Teaching Philosophy

My teaching philosophy has evolved from a variety of experiences and studies. At the beginning of my teaching career, I quickly realized that the approaches and expectations I had come to know as a graphic designer were very different from those needed in an educational environment. Learning how to teach by teaching required that I be a student and a teacher at the same time. This approach still holds true for me and is at the core of my teaching philosophy. As I gained experience and confidence in the classroom, I developed an intuitive approach to student-focused instruction. Many of these approaches were later confirmed as I pursued an MS in Instructional Leadership degree at Robert Morris University. Through the study of educational and instructional theory, I was able to refine the philosophy and techniques I apply in the classroom.

I believe that fostering respect and accountability, being genuine and modeling a desire to learn are the most important characteristics of an effective teacher. The role of the instructor as the sole information provider is ineffective. Instead, the instructor should guide the students through the process of learning how to learn. By asking themselves questions and through building a self-driven determination to solve problems, students gain lifelong skills and begin to claim their own education. The instructor is paramount in providing an environment where the student can discover information and practice skills through simulation, analysis, collaboration and reflection.

An effective teacher should be an expert in their field of study and maintain a set of standards that is continually evaluated according to industry and individual student needs. There is also an emotional side to teaching. Like any relationship, it can be messy at times. But, what I like about teaching is that it’s real. When all is said and done at the end of the day, my exhaustion, hopefulness, laughter, anger, pride and frustration are real. That’s what I want the students to see. My job would be a breeze if all I had to do were to teach Graphic Design. It takes a tremendous amount of personal and professional investment and commitment to teach the individual instead of simply teaching the subject. It makes you aware of yourself more than anything. It’s the hardest job I’ve ever had.

Model and reinforce development of mutual respect and appropriate social behavior.

Being consistent with social expectations, boundaries and mutual respect is one of the most important ways a teacher can gain respect in the classroom. Following through on decisions, showing consideration, maintaining appropriate boundaries, assigning accountability and enforcing consequences for unacceptable behavior are all necessary in maintaining and managing a professional and safe learning environment for all students.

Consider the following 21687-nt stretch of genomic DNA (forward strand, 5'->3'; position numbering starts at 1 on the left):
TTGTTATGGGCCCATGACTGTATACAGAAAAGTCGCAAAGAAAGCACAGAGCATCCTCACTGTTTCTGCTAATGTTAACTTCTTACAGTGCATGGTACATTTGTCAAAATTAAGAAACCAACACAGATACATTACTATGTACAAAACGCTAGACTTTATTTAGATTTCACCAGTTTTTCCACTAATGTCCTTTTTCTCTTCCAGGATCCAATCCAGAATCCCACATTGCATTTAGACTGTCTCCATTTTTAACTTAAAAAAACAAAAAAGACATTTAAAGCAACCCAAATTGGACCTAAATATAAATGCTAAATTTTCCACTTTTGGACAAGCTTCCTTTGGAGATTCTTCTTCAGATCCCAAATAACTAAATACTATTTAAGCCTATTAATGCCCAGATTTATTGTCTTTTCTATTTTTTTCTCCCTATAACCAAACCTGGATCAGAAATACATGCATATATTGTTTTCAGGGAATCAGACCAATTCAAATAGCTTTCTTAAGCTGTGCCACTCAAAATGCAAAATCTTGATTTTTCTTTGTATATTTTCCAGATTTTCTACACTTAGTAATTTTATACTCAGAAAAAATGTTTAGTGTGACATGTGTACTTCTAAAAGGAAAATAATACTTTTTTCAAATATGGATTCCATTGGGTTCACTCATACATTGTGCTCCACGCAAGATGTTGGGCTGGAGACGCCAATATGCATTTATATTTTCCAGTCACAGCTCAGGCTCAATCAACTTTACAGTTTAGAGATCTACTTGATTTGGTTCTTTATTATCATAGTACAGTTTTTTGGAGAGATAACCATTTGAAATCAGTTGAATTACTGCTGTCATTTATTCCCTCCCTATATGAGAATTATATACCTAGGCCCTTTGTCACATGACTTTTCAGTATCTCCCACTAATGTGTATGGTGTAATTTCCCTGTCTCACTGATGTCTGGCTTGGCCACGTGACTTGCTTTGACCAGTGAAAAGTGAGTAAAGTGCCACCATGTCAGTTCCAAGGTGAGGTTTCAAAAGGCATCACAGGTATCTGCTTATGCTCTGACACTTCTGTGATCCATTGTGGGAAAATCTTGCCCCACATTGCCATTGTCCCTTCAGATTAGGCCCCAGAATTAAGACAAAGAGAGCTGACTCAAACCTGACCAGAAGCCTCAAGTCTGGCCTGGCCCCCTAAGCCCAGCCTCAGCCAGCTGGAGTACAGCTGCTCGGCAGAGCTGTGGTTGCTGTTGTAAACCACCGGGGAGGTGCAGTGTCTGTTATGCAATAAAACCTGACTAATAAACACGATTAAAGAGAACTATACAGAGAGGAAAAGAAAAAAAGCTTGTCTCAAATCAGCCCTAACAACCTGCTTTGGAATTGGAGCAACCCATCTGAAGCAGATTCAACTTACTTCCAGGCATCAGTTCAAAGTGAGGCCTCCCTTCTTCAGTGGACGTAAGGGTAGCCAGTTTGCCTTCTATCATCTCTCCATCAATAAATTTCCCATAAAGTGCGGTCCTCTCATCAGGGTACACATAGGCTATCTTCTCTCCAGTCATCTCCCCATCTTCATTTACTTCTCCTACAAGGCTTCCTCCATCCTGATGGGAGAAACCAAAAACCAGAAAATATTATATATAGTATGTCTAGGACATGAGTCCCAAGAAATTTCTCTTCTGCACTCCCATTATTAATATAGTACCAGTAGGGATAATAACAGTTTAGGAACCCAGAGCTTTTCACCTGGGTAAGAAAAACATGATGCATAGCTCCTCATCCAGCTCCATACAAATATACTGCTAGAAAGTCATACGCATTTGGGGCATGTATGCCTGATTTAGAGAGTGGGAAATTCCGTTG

Be honest; be genuine.

It’s important to be who you are. I am not a performer. It’s not in my nature, so I don’t see my classes as performances. I see my classes as workshops where we all learn together. Students are very perceptive and can sense if you’re not comfortable with what you’re doing, so it’s not even worth trying to fool them. I really enjoy working with people, seeing their potential and encouraging them to meet high standards. This is genuine and the students can see that. They can also see that I’m not someone who goes home every night to learn graphic design applications. They know that I’m not a techie and they seem to be OK with that, too, because I don’t try to hide it.

Define clear parameters.

Companies and organizations spend thousands of dollars and a good bit of time to establish parameters for their employees. From vacation time to dress code to benefits, rules and regulations are defined in employee handbooks. By simulating this in the classroom, students begin to learn how to work within a specific framework of expectations. They begin to understand what the expectations and guidelines are for conduct and assignments. This leaves the guesswork out so they can focus on what they need to do to reach their intended goal. It also encourages students to choose the degree to which they will adhere to these guidelines and accept the consequences if they choose not to. Students are provided with grading rubrics and a set of standards for behavior and interaction. Although most students don’t realize it, this structure provides a safe learning environment for each individual by making the same expectations accessible to all students.